Astronomy 115 Section 4 Week 2. Adam Fries SF State

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1 Astronomy 115 Section 4 Week 2 Adam Fries SF State

2

3 Important Notes: Homework #1 is Due at the beginning of class next time. Attendance Sheet is going around one last time!

4 Homework Questions?

5 Help Session Schedule in Thorton 411 Mon 9 am - 2 pm Mon 5 pm - 6 pm Thu 10 am - 11 am Fri 12 pm - 1pm Fri 5 pm - 6pm

6 Recall: When we observe the night sky, we notice that the stars all move together in a particular way... The Moon, Sun, stars, all rise in the East, set in the West... The Celestial Sphere model allows us to predict the apparent motions of these objects extremely well. When and in what direction. While the stars are fixed to the Celestial Sphere, the Sun and Moon (and planets) all move along a line on the CS called the ecliptic.

7 Earth orbits the Sun in the Ecliptic Plane. We see different constellations at different times of the year.

8 Winter Hexagon - for us, it s highest in the sky at 9 pm during the Winter.

9 Summer Triangle - for us, up at night in the Summer!

10 How long does it take the Celestial Sphere to complete one rotation, from our prespective on Earth? A. day B. month C. year D. it doesn t rotate, the Earth does

11 The stars (not including the Sun) complete one trip around the Celestial Sphere in a... A. day B. month C. year D. never, the positions of the stars are fixed to the Celestial Sphere

12 The Sun completes one trip around the Celestial Sphere in a... A. day B. week C. month D. year

13 We haven t talked about this yet, but try to guess about how long you think it takes the Moon to make one trip around the CS... A. day B. week C. month D. year

14 Multiplying and Dividing Powers of 10 When multiplying, add the exponents: = = 10 7 When dividing, subtract the exponents: = = 10 1 = 10

15 Example: let s evaluate the following with units! ( kg ) ( kg ) =? m m/s =?

16 Group Activity 1 - Groups of 2 or 3

17 WHY ARE THERE SEASONS?

18 IDEAS?

19 Let s imagine the Sun lighting up the Earth. Each square hole allows the same energy to reach the Earth. Since Earth is a curved surface, the energy is spread over a larger area as you get closer to the poles.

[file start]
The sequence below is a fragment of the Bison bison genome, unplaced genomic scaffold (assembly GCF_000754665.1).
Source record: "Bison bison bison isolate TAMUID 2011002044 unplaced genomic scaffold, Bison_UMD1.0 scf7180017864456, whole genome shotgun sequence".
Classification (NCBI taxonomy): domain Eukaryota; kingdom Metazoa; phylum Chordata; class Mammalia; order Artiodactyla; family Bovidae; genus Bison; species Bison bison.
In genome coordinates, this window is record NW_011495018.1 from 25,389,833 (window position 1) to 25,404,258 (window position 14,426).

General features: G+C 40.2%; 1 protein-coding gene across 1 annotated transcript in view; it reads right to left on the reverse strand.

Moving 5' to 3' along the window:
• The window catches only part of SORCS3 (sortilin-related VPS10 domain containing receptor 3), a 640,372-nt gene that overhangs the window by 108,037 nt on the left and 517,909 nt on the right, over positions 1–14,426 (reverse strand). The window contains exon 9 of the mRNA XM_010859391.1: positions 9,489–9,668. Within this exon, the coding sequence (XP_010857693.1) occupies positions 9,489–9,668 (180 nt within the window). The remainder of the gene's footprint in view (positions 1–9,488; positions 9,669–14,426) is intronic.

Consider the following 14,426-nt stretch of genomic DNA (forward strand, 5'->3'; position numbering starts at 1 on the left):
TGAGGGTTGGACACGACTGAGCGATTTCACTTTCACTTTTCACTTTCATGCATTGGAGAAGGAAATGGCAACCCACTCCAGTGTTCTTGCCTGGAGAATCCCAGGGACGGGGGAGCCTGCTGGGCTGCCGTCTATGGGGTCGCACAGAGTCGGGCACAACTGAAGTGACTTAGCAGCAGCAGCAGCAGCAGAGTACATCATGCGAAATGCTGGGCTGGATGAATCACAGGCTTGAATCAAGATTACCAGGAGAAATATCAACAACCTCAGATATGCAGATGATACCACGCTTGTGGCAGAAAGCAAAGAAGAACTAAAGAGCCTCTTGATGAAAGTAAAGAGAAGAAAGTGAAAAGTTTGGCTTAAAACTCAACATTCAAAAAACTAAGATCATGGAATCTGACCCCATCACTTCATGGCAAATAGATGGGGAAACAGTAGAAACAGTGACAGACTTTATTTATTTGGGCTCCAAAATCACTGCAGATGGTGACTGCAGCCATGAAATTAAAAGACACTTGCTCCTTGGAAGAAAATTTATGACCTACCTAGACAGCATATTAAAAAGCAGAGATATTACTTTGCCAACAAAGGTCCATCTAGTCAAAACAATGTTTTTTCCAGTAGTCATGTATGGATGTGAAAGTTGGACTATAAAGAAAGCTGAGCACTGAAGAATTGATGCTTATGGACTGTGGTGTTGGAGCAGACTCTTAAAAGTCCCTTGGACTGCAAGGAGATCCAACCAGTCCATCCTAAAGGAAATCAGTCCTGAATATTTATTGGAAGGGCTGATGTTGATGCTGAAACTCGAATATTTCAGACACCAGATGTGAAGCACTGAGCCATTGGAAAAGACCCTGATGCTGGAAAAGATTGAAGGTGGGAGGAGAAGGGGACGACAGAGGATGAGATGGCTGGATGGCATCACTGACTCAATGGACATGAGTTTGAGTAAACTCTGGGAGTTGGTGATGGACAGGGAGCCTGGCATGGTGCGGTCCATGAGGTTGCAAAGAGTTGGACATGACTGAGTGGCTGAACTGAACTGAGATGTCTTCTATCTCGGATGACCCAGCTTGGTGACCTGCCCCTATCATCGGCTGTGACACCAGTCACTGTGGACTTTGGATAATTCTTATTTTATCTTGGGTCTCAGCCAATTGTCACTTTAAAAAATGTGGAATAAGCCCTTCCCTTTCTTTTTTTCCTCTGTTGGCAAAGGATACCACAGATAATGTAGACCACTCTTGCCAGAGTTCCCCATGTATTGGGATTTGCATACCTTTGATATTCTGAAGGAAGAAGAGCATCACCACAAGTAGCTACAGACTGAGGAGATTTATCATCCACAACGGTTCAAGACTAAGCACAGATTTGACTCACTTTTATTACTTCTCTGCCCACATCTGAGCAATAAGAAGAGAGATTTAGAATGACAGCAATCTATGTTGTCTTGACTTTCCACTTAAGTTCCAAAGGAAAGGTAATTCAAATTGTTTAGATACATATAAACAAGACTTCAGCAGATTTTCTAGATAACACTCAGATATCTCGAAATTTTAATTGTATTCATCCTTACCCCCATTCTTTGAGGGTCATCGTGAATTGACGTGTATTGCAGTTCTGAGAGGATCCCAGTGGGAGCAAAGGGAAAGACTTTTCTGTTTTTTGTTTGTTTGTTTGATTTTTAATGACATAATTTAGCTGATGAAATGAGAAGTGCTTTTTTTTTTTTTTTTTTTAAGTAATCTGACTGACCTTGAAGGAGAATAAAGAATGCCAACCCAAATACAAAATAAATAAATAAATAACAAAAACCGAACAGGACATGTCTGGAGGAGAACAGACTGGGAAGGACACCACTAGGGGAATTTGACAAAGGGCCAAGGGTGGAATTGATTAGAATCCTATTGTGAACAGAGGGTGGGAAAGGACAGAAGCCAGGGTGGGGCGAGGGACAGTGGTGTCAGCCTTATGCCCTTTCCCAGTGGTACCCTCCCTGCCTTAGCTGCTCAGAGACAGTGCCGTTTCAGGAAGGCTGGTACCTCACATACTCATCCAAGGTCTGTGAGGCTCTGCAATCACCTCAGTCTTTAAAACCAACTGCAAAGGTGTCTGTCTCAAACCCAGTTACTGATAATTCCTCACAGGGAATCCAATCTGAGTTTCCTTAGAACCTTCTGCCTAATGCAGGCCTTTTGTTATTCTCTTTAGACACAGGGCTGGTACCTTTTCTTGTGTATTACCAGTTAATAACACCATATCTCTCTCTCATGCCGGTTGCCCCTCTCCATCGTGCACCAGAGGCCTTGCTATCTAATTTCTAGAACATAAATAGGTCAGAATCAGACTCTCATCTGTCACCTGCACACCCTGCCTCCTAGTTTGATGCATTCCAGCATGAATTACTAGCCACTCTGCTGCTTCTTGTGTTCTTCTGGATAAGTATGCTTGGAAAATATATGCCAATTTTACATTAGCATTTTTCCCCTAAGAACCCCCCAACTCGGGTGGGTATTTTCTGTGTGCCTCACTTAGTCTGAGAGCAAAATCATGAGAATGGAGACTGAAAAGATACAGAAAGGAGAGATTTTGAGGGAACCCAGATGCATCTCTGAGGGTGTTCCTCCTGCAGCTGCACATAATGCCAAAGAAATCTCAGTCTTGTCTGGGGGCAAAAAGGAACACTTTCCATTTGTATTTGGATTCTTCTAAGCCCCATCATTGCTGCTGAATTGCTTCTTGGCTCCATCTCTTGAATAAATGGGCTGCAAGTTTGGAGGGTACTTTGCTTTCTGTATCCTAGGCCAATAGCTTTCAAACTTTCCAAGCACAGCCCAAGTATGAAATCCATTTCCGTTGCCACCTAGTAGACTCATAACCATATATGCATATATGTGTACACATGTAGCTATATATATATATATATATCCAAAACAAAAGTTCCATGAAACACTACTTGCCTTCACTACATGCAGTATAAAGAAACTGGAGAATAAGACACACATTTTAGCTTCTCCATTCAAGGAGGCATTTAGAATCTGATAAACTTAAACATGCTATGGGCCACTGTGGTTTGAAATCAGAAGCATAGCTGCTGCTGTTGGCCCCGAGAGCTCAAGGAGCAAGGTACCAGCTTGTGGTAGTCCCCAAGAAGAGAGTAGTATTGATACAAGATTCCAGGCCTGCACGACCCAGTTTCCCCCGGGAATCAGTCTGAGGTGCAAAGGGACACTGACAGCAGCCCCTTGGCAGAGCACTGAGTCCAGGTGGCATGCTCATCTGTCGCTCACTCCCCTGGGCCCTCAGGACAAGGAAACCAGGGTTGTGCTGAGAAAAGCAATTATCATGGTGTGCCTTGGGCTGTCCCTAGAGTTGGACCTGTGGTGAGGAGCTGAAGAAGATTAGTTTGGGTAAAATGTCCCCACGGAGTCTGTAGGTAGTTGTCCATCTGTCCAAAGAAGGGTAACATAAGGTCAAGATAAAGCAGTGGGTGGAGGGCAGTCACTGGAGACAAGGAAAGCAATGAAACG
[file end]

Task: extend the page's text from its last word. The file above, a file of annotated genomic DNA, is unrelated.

20 The Earth is tilted 23.5 with respect to the ecliptic plane. How does this affect how the Earth is lit up over the course of a year? Does the North Pole always point toward the Sun?

21 What do we notice about this image?

22 What do we notice about this image? What parts on Earth receive the highest intensity of sunlight when?

23 Seasons Sims

24 Why we have Seasons The seasons are caused by the tilt of the Earth s Axis. During Summer (Northern Hemisphere), the Sun s rays are more direct the days are also longer. During Winter (Northern Hemisphere), the Sun s rays are less direct the days are shorter. Seasons are not caused by the changing proximity to the Sun (Earth has a nearly circular orbit).

25 Which Season is Which?

26

27 Seasons: Northern Hemisphere Vernal Equinox, March 20, the days and nights are both 12 hours long. The Sun rises directly East and sets directly West. As the Earth orbits, the Sun starts rising North of East and setting North of West the length of the Sun s path in the sky gets longer, which makes the days longer... until...

28 Seasons: Northern Hemisphere Summer Solstice, June 21, is the longest day of the year. The Sun rises in the Northeast and sets in the Northwest. As the Earth orbits, the Sun starts rising North of East and setting North of West the days begin to get shorter again... until...

29 Seasons: Northern Hemisphere Autumnal Equinox, September 23, the days and nights are both 12 hours long again. The Sun rises directly East and sets directly West. As the Earth orbits, the Sun starts rising South of East and setting South of West the length of the Sun s path in the sky continues to get shorter, which makes the days shorter... until...

30 Seasons: Northern Hemisphere Winter Solstice, December 22, the shortest day of the year. The Sun rises Southeast and sets Southwest. As the Earth orbits, the Sun starts rising South of East and setting South of West the length of the Sun s path in the sky gets longer again, which makes the days longer... until Vernal Equinox.

31 MOTION AND PHASES OF THE MOON

32 Like the Sun, the Moon rises in the East and sets in the West. The Moon completes one revolution on the Celestial Sphere in about a month. The Sun illuminates half of the Earth and half of the Moon at a given time, no matter what phase we see (or don t!). The phases of the Moon are generated from the Moon orbiting the Earth.

33

34 There are 4 Principle Phases When the Moon is fully lit, it s called Full. When the Moon s right half is lit, it s called First Quarter.... left half is lit, it s called Last Quarter. When none of the Moon is visible, it s called New.

35 The period of Lunar phases (from Full Moon to Full Moon) is 29.5 days. The word month comes from word moon. Since the period is not perfectly in sync with the calendar months, it s not guaranteed that particular phases occur on particular dates, i.e. New Moon doesn t necessarily happen on the 1st of every month.

36 If the Moon appears to be getting larger each night, it s said to be waxing.... if it appears to be getting smaller each night, then it s said to be waning. If less than half is visible then it s called crescent. If more than half is visible, then it s called gibbous.

37 Because the phase of the Moon depends on its position in the sky with respect to the Sun, a Full Moon always rises at Sunset. A Crescent Moon is either setting just after Sunset, or rising just before Sunrise.

38 SOURCES Astronomical images courtesy of

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